- Also decides, on an exceptional basis, to re-examine Paragraphs 61 and 68 as well as Annex 2A at its 40th session in 2016;
- Further requests the World Heritage Centre to propose a revised version of Chapter V and Annex 7 of the Operational Guidelines to be examined by the Committee at its 41th session in 2017;
- Requests furthermore the World Heritage Centre and Advisory Bodies to undertake consultations on Paragraph 108 and subsequent paragraphs where references are made to management plans and management systems in order to address inconsistencies and ambiguities, and to provide further clarifications based on current thinking and the contents of the Resource Manuals, for consideration during the next revision of the Operational Guidelines in 2019;
- Requests furthermore the World Heritage Centre to proceed with the corrections of language inconsistencies between the English and French versions of the Operational Guidelines.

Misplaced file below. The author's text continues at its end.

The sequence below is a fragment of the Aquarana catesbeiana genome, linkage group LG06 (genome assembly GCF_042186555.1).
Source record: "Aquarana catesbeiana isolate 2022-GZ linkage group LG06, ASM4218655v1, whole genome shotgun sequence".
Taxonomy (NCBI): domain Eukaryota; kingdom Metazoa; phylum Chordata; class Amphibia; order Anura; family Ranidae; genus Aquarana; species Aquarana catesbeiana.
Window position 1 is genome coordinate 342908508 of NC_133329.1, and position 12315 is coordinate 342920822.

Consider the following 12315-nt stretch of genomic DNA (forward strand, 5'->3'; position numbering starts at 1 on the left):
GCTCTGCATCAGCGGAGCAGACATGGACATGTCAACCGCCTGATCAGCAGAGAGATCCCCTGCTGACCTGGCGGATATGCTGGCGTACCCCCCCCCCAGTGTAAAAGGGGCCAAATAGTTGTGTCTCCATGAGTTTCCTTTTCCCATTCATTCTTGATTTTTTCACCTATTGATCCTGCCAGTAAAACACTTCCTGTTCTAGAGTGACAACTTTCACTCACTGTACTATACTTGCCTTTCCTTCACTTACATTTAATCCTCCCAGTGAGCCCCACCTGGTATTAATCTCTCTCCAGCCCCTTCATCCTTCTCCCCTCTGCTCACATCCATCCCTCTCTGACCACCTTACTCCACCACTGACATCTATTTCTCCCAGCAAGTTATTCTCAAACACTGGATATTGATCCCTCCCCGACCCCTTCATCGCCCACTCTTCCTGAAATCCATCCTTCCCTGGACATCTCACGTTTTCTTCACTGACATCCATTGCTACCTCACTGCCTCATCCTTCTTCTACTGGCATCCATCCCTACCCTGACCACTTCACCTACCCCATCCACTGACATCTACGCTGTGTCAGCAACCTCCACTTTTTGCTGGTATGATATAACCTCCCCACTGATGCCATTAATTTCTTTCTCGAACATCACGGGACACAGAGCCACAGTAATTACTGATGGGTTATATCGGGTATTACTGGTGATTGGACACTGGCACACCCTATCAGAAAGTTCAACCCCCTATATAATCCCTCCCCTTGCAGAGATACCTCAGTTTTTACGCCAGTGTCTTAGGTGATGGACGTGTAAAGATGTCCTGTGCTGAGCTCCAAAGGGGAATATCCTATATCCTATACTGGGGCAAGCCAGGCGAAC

The adopted version, dated 8 July 2015, is available in PDF format at the following web address: https://whc.unesco.org/en/sessions/39COM/decisionsRead more about the decision
The World Heritage Committee,
1. Having examined document WHC-10/34.COM/5E,
2. Notes with interest the above-mentioned document;
3. Invites the World Heritage Centre to strengthen the links between the 1972 Convention and 2005 Convention on the Safeguarding and Protection of the Diversity of Cultural Expressions;
4. Also invites all States Parties to the 1972 Convention to become party to other standard-setting instruments of UNESCO in the field of culture, and to coordinate the initiatives they develop for the implementation of the different conventions;